Your role is not to ‘solve’ prisoner problems. You observe and report to ensure prisoners are treated fairly and in line with the policy and procedures in place.

Where can I find out more?

Main information

Go to for more information and to express an interest in joining.

Other sources

Annual Report of the Independent Monitoring Panel 2022, as submitted to the States of Deliberation, gives a really good insight into the work of the Panel.

Guernsey Press article about the findings of the Independent Monitoring Panel.

ITV Channel TV article about recruitment to the Panel.

Download this information

To turn all of this information about the Independent Monitoring Panel into a PDF, click the ‘download info as PDF’ button at the bottom of this page.


This description of the role of Independent Prison Monitor has been researched by Women in Public Life volunteers.  If you spot an error, or have a question, please do let us know by emailing

Download info as PDF

What is Public Office?

Represent your community and make decisions on behalf of your island.

Thinking of standing?

We can help! Let us keep you informed, build your confidence and save you time.

Need help deciding?

If you're a bit daunted by the choice of roles, follow our guide to find the right one for you.

Guernsey’s iconic women of the future?

Thank you for nominating a young woman or girl for our future iconic Guernsey women campaign to celebrate International Women’s Day!

Nominations close on Sunday 6 March at 17.00.

Please fill in the details below.


Miriam Makeba - South Africa

Nominated by: Christine James

Zenzile Miriam Makeba (1932 to 2008), nicknamed Mama Africa, was a South African singer, songwriter, actress, United Nations goodwill ambassador, and civil rights activist. Associated with musical genres including Afropop, jazz, and world music, she was an advocate against apartheid and white-minority government in South Africa. In 2020 she was named one of Time magazine’s 100 women of the century.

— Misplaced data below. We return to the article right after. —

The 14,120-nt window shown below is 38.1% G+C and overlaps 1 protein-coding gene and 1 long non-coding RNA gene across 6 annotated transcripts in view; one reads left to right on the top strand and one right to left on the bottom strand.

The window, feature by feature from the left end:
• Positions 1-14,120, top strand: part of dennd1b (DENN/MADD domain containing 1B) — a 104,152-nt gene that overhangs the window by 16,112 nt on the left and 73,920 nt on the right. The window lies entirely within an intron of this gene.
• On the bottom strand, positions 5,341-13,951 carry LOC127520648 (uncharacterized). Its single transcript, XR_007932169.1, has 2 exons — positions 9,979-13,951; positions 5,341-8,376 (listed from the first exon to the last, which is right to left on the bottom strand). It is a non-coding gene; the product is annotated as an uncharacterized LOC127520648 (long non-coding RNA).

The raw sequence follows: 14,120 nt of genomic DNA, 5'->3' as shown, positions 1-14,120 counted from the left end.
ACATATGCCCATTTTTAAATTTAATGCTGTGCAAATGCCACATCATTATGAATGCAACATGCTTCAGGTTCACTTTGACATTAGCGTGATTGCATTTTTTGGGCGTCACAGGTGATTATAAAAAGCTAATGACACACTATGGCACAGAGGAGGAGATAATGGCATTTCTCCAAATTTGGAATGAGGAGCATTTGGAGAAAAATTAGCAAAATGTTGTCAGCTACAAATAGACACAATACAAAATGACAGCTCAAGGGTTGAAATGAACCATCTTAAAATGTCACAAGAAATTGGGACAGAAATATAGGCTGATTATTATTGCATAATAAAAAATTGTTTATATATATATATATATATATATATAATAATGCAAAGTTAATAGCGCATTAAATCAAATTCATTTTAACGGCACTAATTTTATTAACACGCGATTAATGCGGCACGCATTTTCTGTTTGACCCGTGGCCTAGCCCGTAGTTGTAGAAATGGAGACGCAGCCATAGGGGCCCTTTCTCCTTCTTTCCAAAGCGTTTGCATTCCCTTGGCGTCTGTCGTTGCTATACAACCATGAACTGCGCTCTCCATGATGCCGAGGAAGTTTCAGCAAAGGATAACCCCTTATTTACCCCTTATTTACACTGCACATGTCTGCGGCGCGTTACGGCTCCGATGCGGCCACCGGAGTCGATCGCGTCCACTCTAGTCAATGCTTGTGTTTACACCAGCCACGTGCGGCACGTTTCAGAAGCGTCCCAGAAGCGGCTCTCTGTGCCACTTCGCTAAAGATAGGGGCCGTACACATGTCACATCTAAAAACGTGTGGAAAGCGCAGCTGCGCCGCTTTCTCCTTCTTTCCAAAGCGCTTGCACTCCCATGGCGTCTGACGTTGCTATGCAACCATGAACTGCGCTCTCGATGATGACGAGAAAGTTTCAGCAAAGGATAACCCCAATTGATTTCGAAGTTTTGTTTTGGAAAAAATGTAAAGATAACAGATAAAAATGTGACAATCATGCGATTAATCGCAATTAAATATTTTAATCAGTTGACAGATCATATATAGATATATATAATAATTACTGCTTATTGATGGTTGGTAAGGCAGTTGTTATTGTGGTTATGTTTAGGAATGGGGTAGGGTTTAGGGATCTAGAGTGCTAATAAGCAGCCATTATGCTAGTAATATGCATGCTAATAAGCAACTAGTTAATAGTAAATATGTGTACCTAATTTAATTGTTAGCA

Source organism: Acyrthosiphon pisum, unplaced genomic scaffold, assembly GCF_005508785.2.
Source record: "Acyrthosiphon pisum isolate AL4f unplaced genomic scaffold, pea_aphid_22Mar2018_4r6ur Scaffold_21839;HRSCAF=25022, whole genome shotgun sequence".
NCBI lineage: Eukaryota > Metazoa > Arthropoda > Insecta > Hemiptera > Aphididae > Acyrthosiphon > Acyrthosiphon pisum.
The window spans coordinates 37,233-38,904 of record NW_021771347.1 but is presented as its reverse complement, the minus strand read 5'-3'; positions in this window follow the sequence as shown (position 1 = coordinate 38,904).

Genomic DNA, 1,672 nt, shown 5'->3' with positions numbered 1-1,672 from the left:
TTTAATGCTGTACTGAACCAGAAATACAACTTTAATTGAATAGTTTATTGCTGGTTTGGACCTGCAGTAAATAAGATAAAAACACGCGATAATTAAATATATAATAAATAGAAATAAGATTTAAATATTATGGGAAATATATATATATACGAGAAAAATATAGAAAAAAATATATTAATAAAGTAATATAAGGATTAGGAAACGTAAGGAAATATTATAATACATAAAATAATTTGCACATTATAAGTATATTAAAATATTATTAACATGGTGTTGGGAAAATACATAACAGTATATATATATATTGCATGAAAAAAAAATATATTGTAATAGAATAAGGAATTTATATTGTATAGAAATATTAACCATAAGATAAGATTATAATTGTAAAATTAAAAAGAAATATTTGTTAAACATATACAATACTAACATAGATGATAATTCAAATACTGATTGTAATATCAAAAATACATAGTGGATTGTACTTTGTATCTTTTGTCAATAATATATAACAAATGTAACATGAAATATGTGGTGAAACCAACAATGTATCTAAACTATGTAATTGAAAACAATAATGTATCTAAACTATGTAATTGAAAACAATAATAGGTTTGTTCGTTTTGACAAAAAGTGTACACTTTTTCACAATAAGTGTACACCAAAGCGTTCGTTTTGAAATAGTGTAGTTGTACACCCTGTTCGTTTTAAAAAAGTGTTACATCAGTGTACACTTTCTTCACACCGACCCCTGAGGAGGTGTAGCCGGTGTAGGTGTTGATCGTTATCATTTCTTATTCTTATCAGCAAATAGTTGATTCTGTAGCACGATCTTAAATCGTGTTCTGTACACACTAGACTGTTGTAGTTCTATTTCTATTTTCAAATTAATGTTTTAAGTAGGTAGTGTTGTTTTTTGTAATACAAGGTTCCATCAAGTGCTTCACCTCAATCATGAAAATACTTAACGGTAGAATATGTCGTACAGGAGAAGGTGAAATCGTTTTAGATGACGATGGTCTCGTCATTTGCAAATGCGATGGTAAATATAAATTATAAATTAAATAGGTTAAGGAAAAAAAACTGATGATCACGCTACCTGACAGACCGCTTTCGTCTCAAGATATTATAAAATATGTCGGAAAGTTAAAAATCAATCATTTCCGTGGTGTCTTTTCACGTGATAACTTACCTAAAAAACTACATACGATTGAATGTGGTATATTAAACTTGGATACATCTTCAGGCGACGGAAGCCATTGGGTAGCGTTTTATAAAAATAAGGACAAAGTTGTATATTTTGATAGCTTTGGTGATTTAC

South Africa is ranked 12th in the world for percentage of women in national parliament: 45.8% (source: 

Are you from South Africa? Please email if there is a social or cultural group for people from South Africa in Guernsey.

Want to learn more about public office vacancies in Guernsey? 

Sign up to our newsletter 

The original image “The Hague Jazz 2008 – Miriam Makeba” by Haags Uitburo is licensed under CC BY-NC-SA 2.0. 


Jacinda Ardern - New Zealand

Nominated by: Martin Lock

Jacinda Ardern (born 1980) has served as prime minister of New Zealand and leader of the Labour Party since 2017. In 2019, she led the country through the aftermath of the Christchurch mosque shootings, rapidly introducing strict gun laws in response, and throughout 2020 she directed the country’s widely praised response to the COVID-19 pandemic. Ardern was the world’s second elected head of government to give birth in office when her daughter was born in 2018. ‘An inspiring Prime Minister who brought a nation together with true leadership, empathy and compassion.’

New Zealand is ranked 4th in the world for percentage of women in national parliament: 48.3% (source: 

Other iconic women: Dame Whina Cooper, nominated by Claire Fisher, and Kate Sheppard, nominated by Anna Cooper.

Are you from New Zealand? You may be interested in joining the ANZACs in Guernsey Facebook group

Want to learn more about public office vacancies in Guernsey? 

Sign up to our newsletter